When discussing artistic influences with a group of glass artists, certain names such as Dale Chihuly, Louis Comfort Tiffany, and Rene Lalique are commonplace and their work is familiar to all. If a client provided a design brief requesting a Louis Tiffany style window, it is immediately clear what is expected.
For this design brief, Davia Walmsley (the Founder and Creative Director of Daedalian Glass Studios) was tasked with something less familiar. The client held an interest in East Asian art (chinoiserie) and wished Davia to create a glass panel artwork drawing on influences such as antique Chinese chairs and red or black lacquered furniture.
Davia began this project be researching Chinese furniture and focused on pieces created in Shanxi province during the Qing Dynasty, often considered the most finely crafted of all Chinese furniture. Whilst some of the lacquered furniture (traditionally part of a wedding dowry) was left plain, they were often decorated on the front faces with traditional style paintings of flora or fauna, landscapes, or scenes from legend.
The next step for Davia was to research the masters of Chinese painting who inspired these ornate front faces and one artist whose work stood out was Ni Zan. Rather than heavily structured and cluttered landscapes, Ni Zan developed a style of landscapes with a sparse use of elements and vast areas of untouched canvas (suggestive of open expanses of water), which was similar to the design she was developing in her mind.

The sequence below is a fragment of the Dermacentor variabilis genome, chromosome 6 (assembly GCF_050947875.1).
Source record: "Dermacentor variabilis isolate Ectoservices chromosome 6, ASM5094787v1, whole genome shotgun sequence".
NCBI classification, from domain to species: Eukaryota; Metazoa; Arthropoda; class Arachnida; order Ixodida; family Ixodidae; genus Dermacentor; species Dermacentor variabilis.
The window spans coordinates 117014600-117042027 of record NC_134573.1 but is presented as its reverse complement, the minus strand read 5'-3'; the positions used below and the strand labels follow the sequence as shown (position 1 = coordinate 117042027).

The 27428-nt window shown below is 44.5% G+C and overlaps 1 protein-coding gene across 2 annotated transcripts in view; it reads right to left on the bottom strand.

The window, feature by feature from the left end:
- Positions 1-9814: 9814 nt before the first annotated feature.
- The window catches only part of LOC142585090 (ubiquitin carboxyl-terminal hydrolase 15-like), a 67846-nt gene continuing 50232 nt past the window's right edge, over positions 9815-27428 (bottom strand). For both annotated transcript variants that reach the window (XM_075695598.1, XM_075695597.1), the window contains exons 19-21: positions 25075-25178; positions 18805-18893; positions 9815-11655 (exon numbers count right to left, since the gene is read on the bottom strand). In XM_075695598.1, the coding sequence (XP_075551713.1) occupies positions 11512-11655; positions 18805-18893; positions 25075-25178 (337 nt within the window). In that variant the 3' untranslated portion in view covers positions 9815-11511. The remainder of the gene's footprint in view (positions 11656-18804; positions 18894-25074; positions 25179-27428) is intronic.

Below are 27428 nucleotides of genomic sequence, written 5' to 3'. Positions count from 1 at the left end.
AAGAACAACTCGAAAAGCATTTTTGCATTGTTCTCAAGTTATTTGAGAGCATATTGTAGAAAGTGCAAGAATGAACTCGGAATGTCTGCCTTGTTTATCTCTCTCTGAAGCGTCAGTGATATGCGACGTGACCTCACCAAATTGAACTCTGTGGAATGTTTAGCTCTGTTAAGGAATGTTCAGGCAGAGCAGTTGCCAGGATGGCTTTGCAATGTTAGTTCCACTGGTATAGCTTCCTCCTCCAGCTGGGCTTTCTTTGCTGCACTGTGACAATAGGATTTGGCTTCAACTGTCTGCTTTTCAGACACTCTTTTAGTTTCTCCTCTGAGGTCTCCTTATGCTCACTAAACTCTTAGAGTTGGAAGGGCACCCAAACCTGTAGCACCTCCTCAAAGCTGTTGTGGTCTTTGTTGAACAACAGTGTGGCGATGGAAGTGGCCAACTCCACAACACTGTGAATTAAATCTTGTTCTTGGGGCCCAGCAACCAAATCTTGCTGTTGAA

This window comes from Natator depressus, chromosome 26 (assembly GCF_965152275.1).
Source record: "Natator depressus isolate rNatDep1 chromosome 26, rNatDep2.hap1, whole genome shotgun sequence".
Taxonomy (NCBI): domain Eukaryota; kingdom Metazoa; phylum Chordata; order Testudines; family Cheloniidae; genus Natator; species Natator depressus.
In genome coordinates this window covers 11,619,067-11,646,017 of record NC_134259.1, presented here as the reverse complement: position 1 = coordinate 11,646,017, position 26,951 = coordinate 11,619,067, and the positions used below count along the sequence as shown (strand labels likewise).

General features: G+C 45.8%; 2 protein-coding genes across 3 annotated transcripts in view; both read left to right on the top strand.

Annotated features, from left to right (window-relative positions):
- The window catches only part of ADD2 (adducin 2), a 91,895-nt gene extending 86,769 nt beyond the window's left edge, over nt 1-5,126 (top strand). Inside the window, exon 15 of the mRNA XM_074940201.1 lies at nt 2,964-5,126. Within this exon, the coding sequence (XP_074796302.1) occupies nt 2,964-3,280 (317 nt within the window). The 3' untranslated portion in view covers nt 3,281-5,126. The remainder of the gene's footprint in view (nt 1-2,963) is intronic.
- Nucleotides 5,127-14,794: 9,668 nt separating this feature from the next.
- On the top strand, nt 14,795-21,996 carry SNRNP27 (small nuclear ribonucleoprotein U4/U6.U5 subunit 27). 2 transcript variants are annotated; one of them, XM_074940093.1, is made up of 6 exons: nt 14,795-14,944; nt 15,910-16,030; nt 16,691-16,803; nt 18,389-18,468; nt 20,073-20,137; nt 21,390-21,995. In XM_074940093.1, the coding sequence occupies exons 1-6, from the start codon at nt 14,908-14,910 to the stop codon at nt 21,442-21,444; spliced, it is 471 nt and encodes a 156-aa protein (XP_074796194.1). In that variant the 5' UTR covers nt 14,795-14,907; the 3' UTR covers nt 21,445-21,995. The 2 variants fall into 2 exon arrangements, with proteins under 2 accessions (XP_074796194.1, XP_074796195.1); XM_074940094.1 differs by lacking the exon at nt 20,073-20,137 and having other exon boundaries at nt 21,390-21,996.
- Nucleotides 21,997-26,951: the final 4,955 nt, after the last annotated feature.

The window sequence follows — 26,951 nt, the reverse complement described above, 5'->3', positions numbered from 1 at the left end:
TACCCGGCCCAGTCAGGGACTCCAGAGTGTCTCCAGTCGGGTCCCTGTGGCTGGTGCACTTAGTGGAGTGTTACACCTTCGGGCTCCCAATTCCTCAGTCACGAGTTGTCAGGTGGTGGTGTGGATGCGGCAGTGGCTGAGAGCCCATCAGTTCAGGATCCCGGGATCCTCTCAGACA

Of course, Davia did not wish to imitate or appropriate; she took this style and made it unmistakably her own. Rather than a lacquered or canvas background, Davia used multiple layers of fabric and copper wire laminated between glass to create her subtly textured landscape background. An innovation of Davia’s was to fray the ends of the fabric inter-layers and arrange them in the foreground. In this way, rather than being hidden or blended into the design, the ends of the fabric elicit the subtle contours of the landscape and the familiar agricultural partitioning of the countryside.
Davia then used glass etching techniques to create a flora design similar in the style of Chinese paintings. This design was created using a multi-sided technique – etching on both sides to create a 3D effect with design elements on both the front and back faces of the laminated panel.
Finally, Davia added extra detailing to the sandblasted design with gold paint. This paint covered areas previously sandblasted, so that the paint sat within the void created by the sandblasting process, rather than protruding out from the surface of the glass.